Supports the claim that domestic workers particularly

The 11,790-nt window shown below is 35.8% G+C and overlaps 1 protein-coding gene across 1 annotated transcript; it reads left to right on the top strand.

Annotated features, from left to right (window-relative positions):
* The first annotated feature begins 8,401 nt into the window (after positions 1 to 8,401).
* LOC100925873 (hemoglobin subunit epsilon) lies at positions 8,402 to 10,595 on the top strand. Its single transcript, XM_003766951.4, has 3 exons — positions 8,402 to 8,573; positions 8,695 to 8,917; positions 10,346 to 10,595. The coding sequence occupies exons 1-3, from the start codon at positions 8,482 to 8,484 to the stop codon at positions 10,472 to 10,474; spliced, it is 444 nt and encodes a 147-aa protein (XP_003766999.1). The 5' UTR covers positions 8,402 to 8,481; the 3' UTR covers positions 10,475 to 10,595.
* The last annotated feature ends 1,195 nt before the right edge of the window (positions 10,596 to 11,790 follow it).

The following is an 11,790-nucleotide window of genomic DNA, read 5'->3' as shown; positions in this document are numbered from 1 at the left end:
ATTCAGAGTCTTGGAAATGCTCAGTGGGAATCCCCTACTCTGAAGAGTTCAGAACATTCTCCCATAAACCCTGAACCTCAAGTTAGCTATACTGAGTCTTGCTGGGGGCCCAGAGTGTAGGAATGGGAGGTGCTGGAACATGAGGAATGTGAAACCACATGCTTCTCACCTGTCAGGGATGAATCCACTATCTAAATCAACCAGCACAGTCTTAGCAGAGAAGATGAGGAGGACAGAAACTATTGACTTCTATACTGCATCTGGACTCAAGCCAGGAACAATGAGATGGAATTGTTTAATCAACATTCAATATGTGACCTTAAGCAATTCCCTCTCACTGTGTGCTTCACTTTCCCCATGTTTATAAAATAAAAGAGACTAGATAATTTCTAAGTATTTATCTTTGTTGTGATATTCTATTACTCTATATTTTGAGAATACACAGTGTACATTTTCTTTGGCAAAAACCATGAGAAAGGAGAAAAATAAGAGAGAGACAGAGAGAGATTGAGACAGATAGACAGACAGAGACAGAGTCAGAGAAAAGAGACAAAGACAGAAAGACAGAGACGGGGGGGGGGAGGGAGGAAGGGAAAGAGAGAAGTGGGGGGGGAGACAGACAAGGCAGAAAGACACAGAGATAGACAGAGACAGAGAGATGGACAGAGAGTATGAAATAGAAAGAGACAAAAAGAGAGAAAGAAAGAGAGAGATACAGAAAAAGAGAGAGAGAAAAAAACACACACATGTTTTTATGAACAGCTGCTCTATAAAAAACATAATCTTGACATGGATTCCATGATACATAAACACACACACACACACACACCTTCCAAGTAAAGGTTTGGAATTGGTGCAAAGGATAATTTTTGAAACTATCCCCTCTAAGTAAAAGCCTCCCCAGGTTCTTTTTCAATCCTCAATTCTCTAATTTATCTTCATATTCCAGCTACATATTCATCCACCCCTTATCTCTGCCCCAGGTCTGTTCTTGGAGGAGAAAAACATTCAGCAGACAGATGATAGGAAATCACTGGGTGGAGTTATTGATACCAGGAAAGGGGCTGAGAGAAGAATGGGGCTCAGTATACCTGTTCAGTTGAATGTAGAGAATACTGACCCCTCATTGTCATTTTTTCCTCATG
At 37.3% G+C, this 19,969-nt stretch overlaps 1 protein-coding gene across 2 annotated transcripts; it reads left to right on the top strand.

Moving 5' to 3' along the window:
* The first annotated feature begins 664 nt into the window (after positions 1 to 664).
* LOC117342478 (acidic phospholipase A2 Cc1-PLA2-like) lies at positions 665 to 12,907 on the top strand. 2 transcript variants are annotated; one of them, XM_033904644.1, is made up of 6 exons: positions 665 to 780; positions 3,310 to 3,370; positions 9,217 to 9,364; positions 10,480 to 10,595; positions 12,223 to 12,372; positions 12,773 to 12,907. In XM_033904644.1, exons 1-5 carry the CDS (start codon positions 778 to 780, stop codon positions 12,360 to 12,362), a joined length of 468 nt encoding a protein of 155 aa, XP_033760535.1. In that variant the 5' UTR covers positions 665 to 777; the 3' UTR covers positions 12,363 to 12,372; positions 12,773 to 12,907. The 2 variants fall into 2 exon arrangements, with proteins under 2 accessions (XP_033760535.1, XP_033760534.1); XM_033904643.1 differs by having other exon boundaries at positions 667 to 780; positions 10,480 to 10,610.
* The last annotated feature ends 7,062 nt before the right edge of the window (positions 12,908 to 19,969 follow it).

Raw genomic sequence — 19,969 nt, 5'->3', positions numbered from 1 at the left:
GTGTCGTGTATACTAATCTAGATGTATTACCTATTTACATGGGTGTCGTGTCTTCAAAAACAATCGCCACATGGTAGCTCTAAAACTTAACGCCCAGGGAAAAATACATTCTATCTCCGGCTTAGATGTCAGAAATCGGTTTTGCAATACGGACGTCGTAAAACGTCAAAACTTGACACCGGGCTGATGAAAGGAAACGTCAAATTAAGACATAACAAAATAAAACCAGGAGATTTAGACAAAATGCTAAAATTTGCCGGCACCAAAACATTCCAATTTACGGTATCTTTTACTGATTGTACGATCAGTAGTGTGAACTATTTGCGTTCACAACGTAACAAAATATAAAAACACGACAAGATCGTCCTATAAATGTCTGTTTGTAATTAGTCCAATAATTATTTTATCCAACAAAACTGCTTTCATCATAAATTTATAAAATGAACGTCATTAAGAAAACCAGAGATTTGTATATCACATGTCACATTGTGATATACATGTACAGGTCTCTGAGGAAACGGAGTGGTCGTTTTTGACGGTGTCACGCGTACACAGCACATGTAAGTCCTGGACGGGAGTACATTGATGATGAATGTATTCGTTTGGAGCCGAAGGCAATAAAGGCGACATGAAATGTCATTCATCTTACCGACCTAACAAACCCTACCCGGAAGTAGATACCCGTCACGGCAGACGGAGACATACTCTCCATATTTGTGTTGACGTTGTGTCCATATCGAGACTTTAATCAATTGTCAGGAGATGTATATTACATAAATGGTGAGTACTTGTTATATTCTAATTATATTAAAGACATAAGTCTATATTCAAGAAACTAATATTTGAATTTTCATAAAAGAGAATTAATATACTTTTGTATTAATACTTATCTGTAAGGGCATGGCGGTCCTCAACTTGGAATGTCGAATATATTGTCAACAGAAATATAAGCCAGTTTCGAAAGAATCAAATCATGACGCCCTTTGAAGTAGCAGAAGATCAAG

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Unformatted text preview: the claim that domestic workers, particularly live-in domestics, are socially isolated. Researchers interested in employee well-being document that co-worker relationships improve individual job satisfaction by combating social isolation (Fantasia 1988; Goffee 1981). Of course, the degree to which workers can create a cohesive group depends on the circumstances in which they work. Job characteristics, workforce characteristics, and characteristics of the employing organization are important determinants of co-worker cohesion (Hodson et al. 1993). Many characteristics of domestic employment make solidarity and community amongst workers a challenge. For example, the occupation’s high employee turnover makes the workplace unstable (Hondagneu-Sotelo 2001). Workplaces with high turnover have less group solidarity because individuals do not have time to identify with one another (Littler and Salaman 1984). In addition, while shared work experiences are the foundation for maintaining co-worker relationships (Fantasia 1988; Goffee 1981), domestic workers do not share a common work site, limiting their opportunities for personal interactions with similarly employed women (Hagan 1998; Hondagneu-Sotelo 2001). The costs of this social isolation are not merely emotional. Hagan (1998) shows that because of domestics’ limited social networks, they were not able to take advantage of amnesty provisions like their male counterparts with more extensive networks, and therefore could not legalize their status. Employer-employee relationships The majority of research on domestic labor documents the employment conditions women face on the job, particularly their relationships with employers (Clark-Lewis 1994; Hondagneu-Sotelo 2001; Lan 2003; Macdonald 1998; Palmer 1989; Parreñas 2001; Rollins 1985; Wrigley 1995). Domestic workers are often of a different race, class, and legal status than their employers, and their interactions reflect these social inequalities (Glenn 1986; Hondagneu-Sotelo 2001; Rollins 1985; Romero 1992; Palmer 1989; Wrigley 1995). For example, employers dictate the terms of domestic employment, including hours, duties, and work arrangements (Hondagneu-Sotelo 2001; Lan 2003; Rollins 1985; Romero 1988; Wrigley 1995). Employers engage in boundary work to mark their different class and ethnic statuses than the women they employ (Lan 2003). Some employers expect domestic workers to express subservience or deference (Hondagneu-Sotelo 2001; Rollins 1985; Romero 1992; Wrigley 1995). Wrigley (1995) showed that employers expect minority nannies to work harder or complete more tasks than middle-class European au pairs. Domestic workers and their employers also do not have the same right to space in the household (Lan 2003). For Qual Sociol (2009) 32:279–292 281 example, employees eat alone because they feel they do not belong at the table with employers; moreover, certain areas of the home are deemed “off limits” for workers (Hondagneu-Sotelo 2001; Lan 200...
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